- Alcohol magnifies some of the cognitive problems caused by brain injury.
- Not drinking is one way to keep your mental abilities at their best and stay sharp and focused.
There was also very useful information relating to alcohol and depression. It is proven that people with a brain injury are already at a greater risk of developing a form of mental illness such as depression. Alcohol being a known depressant, it could also cause or worsen symptoms of depression. Therefore, keeping alcohol out of the equation could improve your chances of keeping depression at bay or at least improve your chances of better managing it.
Post brain injury, you may also need to be aware of how alcohol can affect your current medication. In some cases, it can decrease or stop their effectiveness and in others, it may increase the effectiveness and potential side effects. It is therefore another aspect that needs to be weighed very carefully when making decisions regarding alcohol consumption after a brain injury.
During my research, I didn’t find much relating to how the consumption of alcohol by a brain injury survivor can impact the heart rate. However, once I took the words brain injury out of the equation, I found many ways alcohol can affect the cardiovascular system e.g: increased heart rate, high blood pressure, weakened heart muscle and irregular heartbeat. Although they aren’t symptoms I experienced prior to my acquired brain injury, they are very much present now and it demonstrates clearly how my body’s tolerance to alcohol has been impacted — even if consumed at a very low level. I can only assume the changes in my brain pathways following the encephalitis must have tweaked how the heart electrical system works, perhaps making me more prone to temporary arrhythmia. All I know is that it is an uneasy feeling to experience. I feel my heart pounding and racing in my chest and I can even hear my heart pulsing in my ears as if music was playing in the background. It makes me feel absolutely terrible.
What have I learned?
From all my readings, it simply seems that a person living with a brain injury is generally more sensitive to alcohol. We generally have less tolerance to alcohol and are at greater risk of experiencing many of its undesirable side effects, even if consumed in a much smaller quantity. The payback is also likely to last much longer compared to the average person, given all the other factors that brain injury survivors have to take into consideration.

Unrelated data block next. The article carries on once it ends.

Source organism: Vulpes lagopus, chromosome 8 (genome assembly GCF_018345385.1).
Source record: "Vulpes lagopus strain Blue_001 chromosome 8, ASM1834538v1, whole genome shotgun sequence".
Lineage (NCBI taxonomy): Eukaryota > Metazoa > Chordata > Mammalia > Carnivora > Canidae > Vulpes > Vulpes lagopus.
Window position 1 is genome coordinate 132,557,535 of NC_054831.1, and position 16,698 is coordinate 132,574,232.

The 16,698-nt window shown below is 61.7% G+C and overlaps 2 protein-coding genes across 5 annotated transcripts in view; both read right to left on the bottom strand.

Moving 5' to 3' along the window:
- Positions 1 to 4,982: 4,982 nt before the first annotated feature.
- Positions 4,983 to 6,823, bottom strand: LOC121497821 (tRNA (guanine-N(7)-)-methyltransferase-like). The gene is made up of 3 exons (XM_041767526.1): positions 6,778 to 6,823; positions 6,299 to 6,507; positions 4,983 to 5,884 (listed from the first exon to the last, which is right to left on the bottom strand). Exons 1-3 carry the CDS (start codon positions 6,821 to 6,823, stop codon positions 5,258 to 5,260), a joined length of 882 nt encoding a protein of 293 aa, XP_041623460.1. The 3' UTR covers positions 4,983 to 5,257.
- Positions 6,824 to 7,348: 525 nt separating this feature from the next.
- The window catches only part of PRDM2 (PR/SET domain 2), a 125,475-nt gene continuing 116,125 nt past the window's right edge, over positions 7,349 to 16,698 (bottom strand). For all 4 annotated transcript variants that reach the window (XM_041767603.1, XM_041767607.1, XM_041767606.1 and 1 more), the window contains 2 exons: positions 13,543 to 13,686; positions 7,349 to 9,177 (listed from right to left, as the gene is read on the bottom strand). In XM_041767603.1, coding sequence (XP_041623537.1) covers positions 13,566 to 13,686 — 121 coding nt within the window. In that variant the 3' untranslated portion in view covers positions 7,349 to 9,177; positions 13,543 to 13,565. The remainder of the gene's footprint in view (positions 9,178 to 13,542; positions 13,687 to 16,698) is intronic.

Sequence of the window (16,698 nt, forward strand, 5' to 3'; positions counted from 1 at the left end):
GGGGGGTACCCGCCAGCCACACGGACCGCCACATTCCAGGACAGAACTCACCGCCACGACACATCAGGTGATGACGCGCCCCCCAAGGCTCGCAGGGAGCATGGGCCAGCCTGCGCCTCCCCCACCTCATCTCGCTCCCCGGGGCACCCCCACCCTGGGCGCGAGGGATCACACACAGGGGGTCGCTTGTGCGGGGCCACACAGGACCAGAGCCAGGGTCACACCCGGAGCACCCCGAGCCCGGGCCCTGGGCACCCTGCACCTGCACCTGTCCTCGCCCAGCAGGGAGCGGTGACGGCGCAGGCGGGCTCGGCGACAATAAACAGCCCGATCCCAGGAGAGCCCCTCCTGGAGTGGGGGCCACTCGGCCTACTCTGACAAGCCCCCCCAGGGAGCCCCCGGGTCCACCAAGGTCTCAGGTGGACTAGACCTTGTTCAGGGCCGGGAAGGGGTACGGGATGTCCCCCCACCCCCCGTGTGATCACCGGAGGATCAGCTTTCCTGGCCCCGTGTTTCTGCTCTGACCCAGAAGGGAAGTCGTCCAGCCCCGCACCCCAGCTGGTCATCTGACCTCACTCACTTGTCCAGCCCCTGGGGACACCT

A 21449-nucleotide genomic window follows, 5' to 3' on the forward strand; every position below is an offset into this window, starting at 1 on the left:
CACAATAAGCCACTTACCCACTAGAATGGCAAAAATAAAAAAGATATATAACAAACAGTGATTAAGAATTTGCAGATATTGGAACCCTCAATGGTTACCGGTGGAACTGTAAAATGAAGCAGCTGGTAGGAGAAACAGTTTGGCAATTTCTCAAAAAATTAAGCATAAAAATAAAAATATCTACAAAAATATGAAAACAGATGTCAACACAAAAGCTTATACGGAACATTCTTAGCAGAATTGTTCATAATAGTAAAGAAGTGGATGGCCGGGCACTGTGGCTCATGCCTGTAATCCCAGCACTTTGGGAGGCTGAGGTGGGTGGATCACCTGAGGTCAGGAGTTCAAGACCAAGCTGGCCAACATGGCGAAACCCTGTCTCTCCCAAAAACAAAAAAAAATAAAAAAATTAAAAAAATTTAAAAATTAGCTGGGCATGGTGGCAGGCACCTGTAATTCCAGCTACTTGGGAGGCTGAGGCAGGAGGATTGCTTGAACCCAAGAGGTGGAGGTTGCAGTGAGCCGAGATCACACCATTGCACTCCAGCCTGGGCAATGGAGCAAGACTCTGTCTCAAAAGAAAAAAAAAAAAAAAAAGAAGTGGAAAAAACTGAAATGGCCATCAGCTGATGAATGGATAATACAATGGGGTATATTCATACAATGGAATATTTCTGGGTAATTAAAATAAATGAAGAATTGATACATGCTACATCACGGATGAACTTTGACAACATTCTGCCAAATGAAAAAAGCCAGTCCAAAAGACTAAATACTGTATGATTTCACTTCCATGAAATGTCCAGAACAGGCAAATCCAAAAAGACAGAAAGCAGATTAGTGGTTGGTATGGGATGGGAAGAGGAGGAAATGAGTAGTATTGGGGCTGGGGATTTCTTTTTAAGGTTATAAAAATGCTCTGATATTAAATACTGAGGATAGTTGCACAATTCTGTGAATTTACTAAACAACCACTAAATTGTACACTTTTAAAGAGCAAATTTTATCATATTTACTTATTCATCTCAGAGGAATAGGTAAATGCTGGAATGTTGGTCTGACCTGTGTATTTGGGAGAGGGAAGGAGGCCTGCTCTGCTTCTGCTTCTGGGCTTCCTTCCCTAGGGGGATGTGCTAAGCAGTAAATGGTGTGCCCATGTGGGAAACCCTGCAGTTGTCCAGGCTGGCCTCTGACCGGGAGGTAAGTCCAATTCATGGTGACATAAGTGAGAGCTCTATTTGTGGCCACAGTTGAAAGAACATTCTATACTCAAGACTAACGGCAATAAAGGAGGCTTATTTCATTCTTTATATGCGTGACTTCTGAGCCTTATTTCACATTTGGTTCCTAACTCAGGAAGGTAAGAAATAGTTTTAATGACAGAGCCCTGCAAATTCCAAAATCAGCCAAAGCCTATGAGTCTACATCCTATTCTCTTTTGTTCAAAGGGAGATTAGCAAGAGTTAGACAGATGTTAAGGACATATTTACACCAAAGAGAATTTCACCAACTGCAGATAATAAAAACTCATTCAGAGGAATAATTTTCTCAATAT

Since encephalitis, I’ve had many friends ask questions regarding alcohol consumption and brain injury, which I’m always more than happy to answer. However, I’ve also heard the rare but insensitive comment, “Oh aren’t you going to have a drink with us to celebrate such and such person’s birthday?” as if drinking alcohol was a way to show someone that you care, as if it was a must to have a great time. Sometimes I wish that people would remember that partaking in a social event already comes with additional challenges for me, and my brain is foggy enough in the best of times. However, I generally brush those comments off pretty easily. I’m happy to let them hold on to whatever perception they might have. Deep down, I know the people who truly matter to me don’t care whether I share an alcoholic drink with them or not. The ones who truly care will simply appreciate me being there, and that’s good enough for me.
The reality is that post-brain injury, there is no level of alcohol consumption considered to be safe, and given how my body reacted when I have attempted the occasional two or three glasses of wine, I have made the very personal decision to avoid going there. Every now and again I do miss the social aspect of it, I miss the frivolity of the old me. Like most things post-encephalitis and brain injury, it is a balancing act, I suppose, so whenever I chose to have alcohol, I prefer to keep to one drink. The impact of going over this amount outweighs the positive, so I feel like it’s just not worth it for me. I’m not judgmental of those who carry on, I actually used to be one of those people, but I hope this blog helps those who may be puzzled by my decision to gain a better understanding of the ramifications of alcohol use after a brain injury.